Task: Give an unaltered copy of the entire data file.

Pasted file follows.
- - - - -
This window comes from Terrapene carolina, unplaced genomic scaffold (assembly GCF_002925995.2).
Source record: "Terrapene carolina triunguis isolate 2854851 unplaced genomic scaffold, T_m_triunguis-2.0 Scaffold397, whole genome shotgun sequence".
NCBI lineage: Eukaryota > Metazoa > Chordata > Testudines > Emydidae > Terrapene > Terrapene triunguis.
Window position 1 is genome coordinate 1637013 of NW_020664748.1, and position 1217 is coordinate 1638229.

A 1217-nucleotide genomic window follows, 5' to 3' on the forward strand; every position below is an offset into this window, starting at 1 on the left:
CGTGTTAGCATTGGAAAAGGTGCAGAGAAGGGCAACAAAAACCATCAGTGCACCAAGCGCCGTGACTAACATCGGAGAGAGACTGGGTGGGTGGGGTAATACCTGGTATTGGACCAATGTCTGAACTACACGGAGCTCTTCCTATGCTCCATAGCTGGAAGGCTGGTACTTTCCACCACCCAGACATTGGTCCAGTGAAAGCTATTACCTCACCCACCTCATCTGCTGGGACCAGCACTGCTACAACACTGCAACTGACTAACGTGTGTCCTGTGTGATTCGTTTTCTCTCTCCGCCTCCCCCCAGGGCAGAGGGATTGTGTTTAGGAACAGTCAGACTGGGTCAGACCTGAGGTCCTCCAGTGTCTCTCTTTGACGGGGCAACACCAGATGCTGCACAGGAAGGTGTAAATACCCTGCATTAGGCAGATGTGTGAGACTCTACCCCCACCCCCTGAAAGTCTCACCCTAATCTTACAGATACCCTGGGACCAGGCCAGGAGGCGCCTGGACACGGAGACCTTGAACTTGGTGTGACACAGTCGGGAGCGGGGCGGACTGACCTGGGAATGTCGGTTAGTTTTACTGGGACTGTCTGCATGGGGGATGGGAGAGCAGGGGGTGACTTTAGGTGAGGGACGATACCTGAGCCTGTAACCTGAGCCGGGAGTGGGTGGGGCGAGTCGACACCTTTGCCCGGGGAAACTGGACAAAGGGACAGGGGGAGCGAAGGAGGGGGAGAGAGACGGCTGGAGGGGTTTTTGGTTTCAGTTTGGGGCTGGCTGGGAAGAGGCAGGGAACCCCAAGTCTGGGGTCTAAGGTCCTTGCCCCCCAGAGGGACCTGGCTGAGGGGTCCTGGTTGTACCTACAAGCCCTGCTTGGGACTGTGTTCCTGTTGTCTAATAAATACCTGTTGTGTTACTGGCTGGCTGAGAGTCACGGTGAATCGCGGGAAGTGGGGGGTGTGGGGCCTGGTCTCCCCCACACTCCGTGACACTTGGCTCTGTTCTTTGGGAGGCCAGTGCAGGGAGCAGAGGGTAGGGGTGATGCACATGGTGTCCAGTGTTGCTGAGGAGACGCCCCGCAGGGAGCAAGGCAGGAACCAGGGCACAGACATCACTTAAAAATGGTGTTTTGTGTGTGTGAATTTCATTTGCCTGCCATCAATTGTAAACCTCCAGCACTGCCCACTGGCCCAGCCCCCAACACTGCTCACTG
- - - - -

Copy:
This window comes from Terrapene carolina, unplaced genomic scaffold (assembly GCF_002925995.2).
Source record: "Terrapene carolina triunguis isolate 2854851 unplaced genomic scaffold, T_m_triunguis-2.0 Scaffold397, whole genome shotgun sequence".
NCBI lineage: Eukaryota > Metazoa > Chordata > Testudines > Emydidae > Terrapene > Terrapene triunguis.
Window position 1 is genome coordinate 1637013 of NW_020664748.1, and position 1217 is coordinate 1638229.

A 1217-nucleotide genomic window follows, 5' to 3' on the forward strand; every position below is an offset into this window, starting at 1 on the left:
CGTGTTAGCATTGGAAAAGGTGCAGAGAAGGGCAACAAAAACCATCAGTGCACCAAGCGCCGTGACTAACATCGGAGAGAGACTGGGTGGGTGGGGTAATACCTGGTATTGGACCAATGTCTGAACTACACGGAGCTCTTCCTATGCTCCATAGCTGGAAGGCTGGTACTTTCCACCACCCAGACATTGGTCCAGTGAAAGCTATTACCTCACCCACCTCATCTGCTGGGACCAGCACTGCTACAACACTGCAACTGACTAACGTGTGTCCTGTGTGATTCGTTTTCTCTCTCCGCCTCCCCCCAGGGCAGAGGGATTGTGTTTAGGAACAGTCAGACTGGGTCAGACCTGAGGTCCTCCAGTGTCTCTCTTTGACGGGGCAACACCAGATGCTGCACAGGAAGGTGTAAATACCCTGCATTAGGCAGATGTGTGAGACTCTACCCCCACCCCCTGAAAGTCTCACCCTAATCTTACAGATACCCTGGGACCAGGCCAGGAGGCGCCTGGACACGGAGACCTTGAACTTGGTGTGACACAGTCGGGAGCGGGGCGGACTGACCTGGGAATGTCGGTTAGTTTTACTGGGACTGTCTGCATGGGGGATGGGAGAGCAGGGGGTGACTTTAGGTGAGGGACGATACCTGAGCCTGTAACCTGAGCCGGGAGTGGGTGGGGCGAGTCGACACCTTTGCCCGGGGAAACTGGACAAAGGGACAGGGGGAGCGAAGGAGGGGGAGAGAGACGGCTGGAGGGGTTTTTGGTTTCAGTTTGGGGCTGGCTGGGAAGAGGCAGGGAACCCCAAGTCTGGGGTCTAAGGTCCTTGCCCCCCAGAGGGACCTGGCTGAGGGGTCCTGGTTGTACCTACAAGCCCTGCTTGGGACTGTGTTCCTGTTGTCTAATAAATACCTGTTGTGTTACTGGCTGGCTGAGAGTCACGGTGAATCGCGGGAAGTGGGGGGTGTGGGGCCTGGTCTCCCCCACACTCCGTGACACTTGGCTCTGTTCTTTGGGAGGCCAGTGCAGGGAGCAGAGGGTAGGGGTGATGCACATGGTGTCCAGTGTTGCTGAGGAGACGCCCCGCAGGGAGCAAGGCAGGAACCAGGGCACAGACATCACTTAAAAATGGTGTTTTGTGTGTGTGAATTTCATTTGCCTGCCATCAATTGTAAACCTCCAGCACTGCCCACTGGCCCAGCCCCCAACACTGCTCACTG